Continuing through April 1, 2012
Ming Wong, who lives in a Turkish neighborhood in Berlin, has fond memories of the Hollywood, Bollywood, British and Malasian films he idolized as a child. The Singapore born video artist grew up play-acting himself impersonating a multitude of movie characters. After gaining international attention for his restaging of Douglas Sirk’s “Life of Imitation” at the 2009 Venice Biennale, Wong brings his cheeky reexamination of the making of Roman Polanski’s thriller “Chinatown“ to L. A. audiences.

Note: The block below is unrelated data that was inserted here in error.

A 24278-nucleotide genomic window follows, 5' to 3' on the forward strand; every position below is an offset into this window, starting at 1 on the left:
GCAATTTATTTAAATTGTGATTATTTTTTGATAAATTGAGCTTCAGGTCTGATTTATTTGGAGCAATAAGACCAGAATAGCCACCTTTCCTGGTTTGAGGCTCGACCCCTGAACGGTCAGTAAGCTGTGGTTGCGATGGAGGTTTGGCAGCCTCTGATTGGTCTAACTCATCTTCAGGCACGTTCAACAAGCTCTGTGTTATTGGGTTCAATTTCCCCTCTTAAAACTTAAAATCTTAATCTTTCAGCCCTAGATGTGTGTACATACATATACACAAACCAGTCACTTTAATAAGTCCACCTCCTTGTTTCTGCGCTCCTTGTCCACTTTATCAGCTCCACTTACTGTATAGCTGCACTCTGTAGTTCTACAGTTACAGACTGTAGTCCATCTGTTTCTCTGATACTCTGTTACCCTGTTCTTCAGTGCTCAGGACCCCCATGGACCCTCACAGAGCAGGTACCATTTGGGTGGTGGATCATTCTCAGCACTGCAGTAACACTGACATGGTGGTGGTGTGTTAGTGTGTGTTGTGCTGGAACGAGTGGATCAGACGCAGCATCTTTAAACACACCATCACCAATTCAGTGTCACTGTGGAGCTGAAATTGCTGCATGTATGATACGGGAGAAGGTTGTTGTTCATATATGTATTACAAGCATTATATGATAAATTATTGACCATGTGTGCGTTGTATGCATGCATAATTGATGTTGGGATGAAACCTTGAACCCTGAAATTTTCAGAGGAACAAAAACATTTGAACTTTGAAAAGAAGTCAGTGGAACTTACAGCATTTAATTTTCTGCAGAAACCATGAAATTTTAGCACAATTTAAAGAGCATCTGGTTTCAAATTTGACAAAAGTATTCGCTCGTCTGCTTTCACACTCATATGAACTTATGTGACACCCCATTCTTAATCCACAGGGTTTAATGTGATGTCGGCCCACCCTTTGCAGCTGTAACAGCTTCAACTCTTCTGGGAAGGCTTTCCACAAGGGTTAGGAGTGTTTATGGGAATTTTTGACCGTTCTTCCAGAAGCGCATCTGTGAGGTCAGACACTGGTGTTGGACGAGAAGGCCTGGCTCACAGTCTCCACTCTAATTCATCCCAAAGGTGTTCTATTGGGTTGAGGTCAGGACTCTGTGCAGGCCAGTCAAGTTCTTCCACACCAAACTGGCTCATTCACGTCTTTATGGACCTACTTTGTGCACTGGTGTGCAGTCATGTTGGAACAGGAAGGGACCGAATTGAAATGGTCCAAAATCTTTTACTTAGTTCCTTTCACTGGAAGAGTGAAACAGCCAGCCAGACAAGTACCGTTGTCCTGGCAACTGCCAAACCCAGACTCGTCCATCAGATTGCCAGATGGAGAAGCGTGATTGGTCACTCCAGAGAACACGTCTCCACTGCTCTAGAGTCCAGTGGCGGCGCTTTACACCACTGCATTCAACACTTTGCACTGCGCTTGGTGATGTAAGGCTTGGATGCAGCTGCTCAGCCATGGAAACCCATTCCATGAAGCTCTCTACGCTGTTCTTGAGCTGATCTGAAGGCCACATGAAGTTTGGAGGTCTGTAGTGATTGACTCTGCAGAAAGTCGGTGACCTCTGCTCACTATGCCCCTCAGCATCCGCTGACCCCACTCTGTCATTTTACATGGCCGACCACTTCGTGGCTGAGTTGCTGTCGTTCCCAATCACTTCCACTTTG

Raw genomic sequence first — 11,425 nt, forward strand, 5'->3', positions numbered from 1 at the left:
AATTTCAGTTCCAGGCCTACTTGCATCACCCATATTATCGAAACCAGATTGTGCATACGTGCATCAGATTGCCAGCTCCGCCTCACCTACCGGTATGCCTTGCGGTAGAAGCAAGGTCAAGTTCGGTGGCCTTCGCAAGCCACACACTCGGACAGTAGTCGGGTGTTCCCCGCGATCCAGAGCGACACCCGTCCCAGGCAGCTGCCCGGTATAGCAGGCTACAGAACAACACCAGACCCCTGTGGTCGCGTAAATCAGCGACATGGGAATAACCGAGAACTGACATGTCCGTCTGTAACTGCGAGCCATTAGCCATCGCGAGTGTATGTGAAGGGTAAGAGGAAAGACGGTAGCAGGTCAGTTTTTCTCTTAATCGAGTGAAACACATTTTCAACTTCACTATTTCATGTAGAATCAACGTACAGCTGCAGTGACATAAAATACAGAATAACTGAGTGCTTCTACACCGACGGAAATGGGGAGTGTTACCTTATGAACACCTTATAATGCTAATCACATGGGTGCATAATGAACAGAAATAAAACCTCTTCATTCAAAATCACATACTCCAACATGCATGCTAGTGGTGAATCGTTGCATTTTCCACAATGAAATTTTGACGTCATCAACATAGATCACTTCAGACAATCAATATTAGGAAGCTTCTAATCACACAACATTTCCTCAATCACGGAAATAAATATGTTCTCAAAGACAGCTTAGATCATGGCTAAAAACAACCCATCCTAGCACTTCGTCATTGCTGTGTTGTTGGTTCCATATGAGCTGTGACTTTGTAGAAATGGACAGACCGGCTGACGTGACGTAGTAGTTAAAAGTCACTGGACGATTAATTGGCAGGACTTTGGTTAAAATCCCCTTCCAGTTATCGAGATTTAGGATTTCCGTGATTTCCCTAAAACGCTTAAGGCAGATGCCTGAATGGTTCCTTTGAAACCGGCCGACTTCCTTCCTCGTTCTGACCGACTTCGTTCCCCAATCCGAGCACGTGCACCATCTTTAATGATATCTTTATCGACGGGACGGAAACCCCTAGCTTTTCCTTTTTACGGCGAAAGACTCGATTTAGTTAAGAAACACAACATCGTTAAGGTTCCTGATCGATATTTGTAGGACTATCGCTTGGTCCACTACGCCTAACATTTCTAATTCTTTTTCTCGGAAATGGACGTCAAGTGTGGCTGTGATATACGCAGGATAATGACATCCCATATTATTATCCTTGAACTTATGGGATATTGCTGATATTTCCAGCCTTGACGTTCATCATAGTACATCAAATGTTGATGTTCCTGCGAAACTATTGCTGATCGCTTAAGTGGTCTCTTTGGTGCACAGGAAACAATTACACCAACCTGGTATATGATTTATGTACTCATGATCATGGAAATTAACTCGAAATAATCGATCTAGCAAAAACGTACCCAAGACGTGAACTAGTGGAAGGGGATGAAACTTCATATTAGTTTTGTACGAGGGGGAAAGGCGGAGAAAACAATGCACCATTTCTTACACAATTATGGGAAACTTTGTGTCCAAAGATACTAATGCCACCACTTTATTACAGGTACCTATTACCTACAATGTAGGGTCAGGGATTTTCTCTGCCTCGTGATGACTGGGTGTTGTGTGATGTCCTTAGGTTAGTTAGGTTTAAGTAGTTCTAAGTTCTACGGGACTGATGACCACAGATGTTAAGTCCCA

Aggressively exposing artifice by ushering viewers into a darkened gallery from behind flats he has reconstructed to represent key scenes in the 70’s classic noire film, Wong casts himself in roles played by Polanski’s major actors, Jack Nicholson, Faye Dunaway, John Huston and Belinda Palmer. Unabashedly exposing issues of identity, race and sex, Wong transforms himself into a tantalizing noire heroine, simultaneously signaling his status as a man in drag by refusing to conceal the strip of masking tape he relies on to convert his eyebrows into a closer imitation of feminine beauty. If awards were given for video art reexaminations of filmmaking, Wong’s “Making Chinatown” would take home the Oscar.
Published courtesy of ArtSceneCal © 2012